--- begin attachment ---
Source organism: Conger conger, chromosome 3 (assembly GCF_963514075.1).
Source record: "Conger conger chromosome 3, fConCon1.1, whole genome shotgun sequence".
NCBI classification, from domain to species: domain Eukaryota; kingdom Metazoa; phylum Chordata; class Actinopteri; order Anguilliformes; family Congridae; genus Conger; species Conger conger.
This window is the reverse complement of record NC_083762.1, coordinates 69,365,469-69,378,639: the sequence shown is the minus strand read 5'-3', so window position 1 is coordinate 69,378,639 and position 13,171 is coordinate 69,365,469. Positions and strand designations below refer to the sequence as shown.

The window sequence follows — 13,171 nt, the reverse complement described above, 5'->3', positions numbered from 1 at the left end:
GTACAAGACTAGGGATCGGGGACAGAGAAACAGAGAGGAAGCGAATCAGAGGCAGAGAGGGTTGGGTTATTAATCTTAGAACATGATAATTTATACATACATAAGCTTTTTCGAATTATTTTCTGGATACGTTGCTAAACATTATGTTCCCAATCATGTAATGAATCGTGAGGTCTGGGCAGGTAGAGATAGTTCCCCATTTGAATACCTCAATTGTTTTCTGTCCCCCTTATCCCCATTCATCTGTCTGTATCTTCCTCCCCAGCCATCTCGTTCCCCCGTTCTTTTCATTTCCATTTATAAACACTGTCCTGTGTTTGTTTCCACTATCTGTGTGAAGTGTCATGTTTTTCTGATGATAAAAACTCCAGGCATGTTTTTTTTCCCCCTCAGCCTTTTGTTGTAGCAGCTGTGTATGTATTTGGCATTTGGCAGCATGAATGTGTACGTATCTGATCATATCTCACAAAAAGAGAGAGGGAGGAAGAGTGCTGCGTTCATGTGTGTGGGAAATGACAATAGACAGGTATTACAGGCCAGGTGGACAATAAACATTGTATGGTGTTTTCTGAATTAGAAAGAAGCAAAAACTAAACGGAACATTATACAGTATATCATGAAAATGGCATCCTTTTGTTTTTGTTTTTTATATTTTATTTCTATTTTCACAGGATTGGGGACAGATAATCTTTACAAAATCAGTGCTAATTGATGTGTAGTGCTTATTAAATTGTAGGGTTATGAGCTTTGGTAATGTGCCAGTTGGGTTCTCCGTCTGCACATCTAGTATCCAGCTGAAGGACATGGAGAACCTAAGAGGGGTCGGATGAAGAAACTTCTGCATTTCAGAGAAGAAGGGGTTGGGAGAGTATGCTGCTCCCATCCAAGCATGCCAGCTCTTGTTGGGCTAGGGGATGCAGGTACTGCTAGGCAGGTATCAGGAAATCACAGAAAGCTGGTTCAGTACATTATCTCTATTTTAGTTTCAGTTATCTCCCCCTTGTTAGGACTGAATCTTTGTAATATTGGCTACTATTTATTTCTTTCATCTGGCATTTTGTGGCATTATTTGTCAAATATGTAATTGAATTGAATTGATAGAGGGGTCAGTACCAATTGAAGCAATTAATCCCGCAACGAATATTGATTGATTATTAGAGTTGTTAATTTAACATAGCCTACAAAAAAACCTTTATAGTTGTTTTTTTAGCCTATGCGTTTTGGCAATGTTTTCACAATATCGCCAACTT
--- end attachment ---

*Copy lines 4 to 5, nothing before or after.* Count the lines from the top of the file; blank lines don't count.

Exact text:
This window is the reverse complement of record NC_083762.1, coordinates 69,365,469-69,378,639: the sequence shown is the minus strand read 5'-3', so window position 1 is coordinate 69,378,639 and position 13,171 is coordinate 69,365,469. Positions and strand designations below refer to the sequence as shown.

The window sequence follows — 13,171 nt, the reverse complement described above, 5'->3', positions numbered from 1 at the left end: